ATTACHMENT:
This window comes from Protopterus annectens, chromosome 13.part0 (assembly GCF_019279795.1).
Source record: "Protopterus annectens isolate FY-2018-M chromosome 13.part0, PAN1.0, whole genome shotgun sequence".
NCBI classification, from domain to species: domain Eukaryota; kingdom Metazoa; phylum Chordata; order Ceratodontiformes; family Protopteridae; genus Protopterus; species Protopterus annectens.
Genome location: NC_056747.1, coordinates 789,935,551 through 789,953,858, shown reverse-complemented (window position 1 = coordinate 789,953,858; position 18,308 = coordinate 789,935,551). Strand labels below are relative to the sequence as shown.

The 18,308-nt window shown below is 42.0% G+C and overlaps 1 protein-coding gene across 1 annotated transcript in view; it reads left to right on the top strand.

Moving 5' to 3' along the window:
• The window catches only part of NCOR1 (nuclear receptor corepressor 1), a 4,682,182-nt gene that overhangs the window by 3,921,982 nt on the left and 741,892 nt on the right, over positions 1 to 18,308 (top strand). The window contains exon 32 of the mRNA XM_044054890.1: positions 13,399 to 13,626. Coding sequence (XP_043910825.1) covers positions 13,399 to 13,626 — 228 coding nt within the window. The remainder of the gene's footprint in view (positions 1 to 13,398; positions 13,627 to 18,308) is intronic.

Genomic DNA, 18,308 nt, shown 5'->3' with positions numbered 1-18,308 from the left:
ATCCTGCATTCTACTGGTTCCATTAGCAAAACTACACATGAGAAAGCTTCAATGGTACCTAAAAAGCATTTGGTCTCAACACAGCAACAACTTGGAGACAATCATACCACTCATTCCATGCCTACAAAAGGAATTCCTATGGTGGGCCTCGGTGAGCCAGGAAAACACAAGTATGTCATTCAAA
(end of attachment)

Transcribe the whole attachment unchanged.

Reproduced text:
This window comes from Protopterus annectens, chromosome 13.part0 (assembly GCF_019279795.1).
Source record: "Protopterus annectens isolate FY-2018-M chromosome 13.part0, PAN1.0, whole genome shotgun sequence".
NCBI classification, from domain to species: domain Eukaryota; kingdom Metazoa; phylum Chordata; order Ceratodontiformes; family Protopteridae; genus Protopterus; species Protopterus annectens.
Genome location: NC_056747.1, coordinates 789,935,551 through 789,953,858, shown reverse-complemented (window position 1 = coordinate 789,953,858; position 18,308 = coordinate 789,935,551). Strand labels below are relative to the sequence as shown.

The 18,308-nt window shown below is 42.0% G+C and overlaps 1 protein-coding gene across 1 annotated transcript in view; it reads left to right on the top strand.

Moving 5' to 3' along the window:
• The window catches only part of NCOR1 (nuclear receptor corepressor 1), a 4,682,182-nt gene that overhangs the window by 3,921,982 nt on the left and 741,892 nt on the right, over positions 1 to 18,308 (top strand). The window contains exon 32 of the mRNA XM_044054890.1: positions 13,399 to 13,626. Coding sequence (XP_043910825.1) covers positions 13,399 to 13,626 — 228 coding nt within the window. The remainder of the gene's footprint in view (positions 1 to 13,398; positions 13,627 to 18,308) is intronic.

Genomic DNA, 18,308 nt, shown 5'->3' with positions numbered 1-18,308 from the left:
ATCCTGCATTCTACTGGTTCCATTAGCAAAACTACACATGAGAAAGCTTCAATGGTACCTAAAAAGCATTTGGTCTCAACACAGCAACAACTTGGAGACAATCATACCACTCATTCCATGCCTACAAAAGGAATTCCTATGGTGGGCCTCGGTGAGCCAGGAAAACACAAGTATGTCATTCAAA